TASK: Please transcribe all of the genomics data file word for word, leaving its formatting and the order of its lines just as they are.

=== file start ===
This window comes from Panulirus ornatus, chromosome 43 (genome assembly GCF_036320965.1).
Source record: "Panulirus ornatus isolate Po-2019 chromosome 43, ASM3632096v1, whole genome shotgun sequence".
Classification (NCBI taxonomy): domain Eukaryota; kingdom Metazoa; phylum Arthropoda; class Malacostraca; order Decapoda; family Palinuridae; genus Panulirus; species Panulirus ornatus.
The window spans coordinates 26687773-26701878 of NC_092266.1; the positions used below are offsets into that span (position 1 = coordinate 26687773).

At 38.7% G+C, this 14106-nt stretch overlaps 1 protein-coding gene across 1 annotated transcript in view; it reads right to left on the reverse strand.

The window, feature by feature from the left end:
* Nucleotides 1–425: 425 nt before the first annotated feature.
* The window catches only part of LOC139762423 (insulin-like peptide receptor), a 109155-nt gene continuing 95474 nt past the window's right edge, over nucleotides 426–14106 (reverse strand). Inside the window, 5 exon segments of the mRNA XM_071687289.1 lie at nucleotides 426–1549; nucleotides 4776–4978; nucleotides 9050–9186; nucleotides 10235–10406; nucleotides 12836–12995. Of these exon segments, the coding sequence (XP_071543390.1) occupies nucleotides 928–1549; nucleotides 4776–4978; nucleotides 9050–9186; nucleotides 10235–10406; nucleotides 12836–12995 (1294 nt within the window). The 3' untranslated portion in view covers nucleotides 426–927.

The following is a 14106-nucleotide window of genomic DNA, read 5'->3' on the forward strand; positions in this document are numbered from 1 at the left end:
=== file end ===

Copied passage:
This window comes from Panulirus ornatus, chromosome 43 (genome assembly GCF_036320965.1).
Source record: "Panulirus ornatus isolate Po-2019 chromosome 43, ASM3632096v1, whole genome shotgun sequence".
Classification (NCBI taxonomy): domain Eukaryota; kingdom Metazoa; phylum Arthropoda; class Malacostraca; order Decapoda; family Palinuridae; genus Panulirus; species Panulirus ornatus.
The window spans coordinates 26687773-26701878 of NC_092266.1; the positions used below are offsets into that span (position 1 = coordinate 26687773).

At 38.7% G+C, this 14106-nt stretch overlaps 1 protein-coding gene across 1 annotated transcript in view; it reads right to left on the reverse strand.

The window, feature by feature from the left end:
* Nucleotides 1–425: 425 nt before the first annotated feature.
* The window catches only part of LOC139762423 (insulin-like peptide receptor), a 109155-nt gene continuing 95474 nt past the window's right edge, over nucleotides 426–14106 (reverse strand). Inside the window, 5 exon segments of the mRNA XM_071687289.1 lie at nucleotides 426–1549; nucleotides 4776–4978; nucleotides 9050–9186; nucleotides 10235–10406; nucleotides 12836–12995. Of these exon segments, the coding sequence (XP_071543390.1) occupies nucleotides 928–1549; nucleotides 4776–4978; nucleotides 9050–9186; nucleotides 10235–10406; nucleotides 12836–12995 (1294 nt within the window). The 3' untranslated portion in view covers nucleotides 426–927.

The following is a 14106-nucleotide window of genomic DNA, read 5'->3' on the forward strand; positions in this document are numbered from 1 at the left end: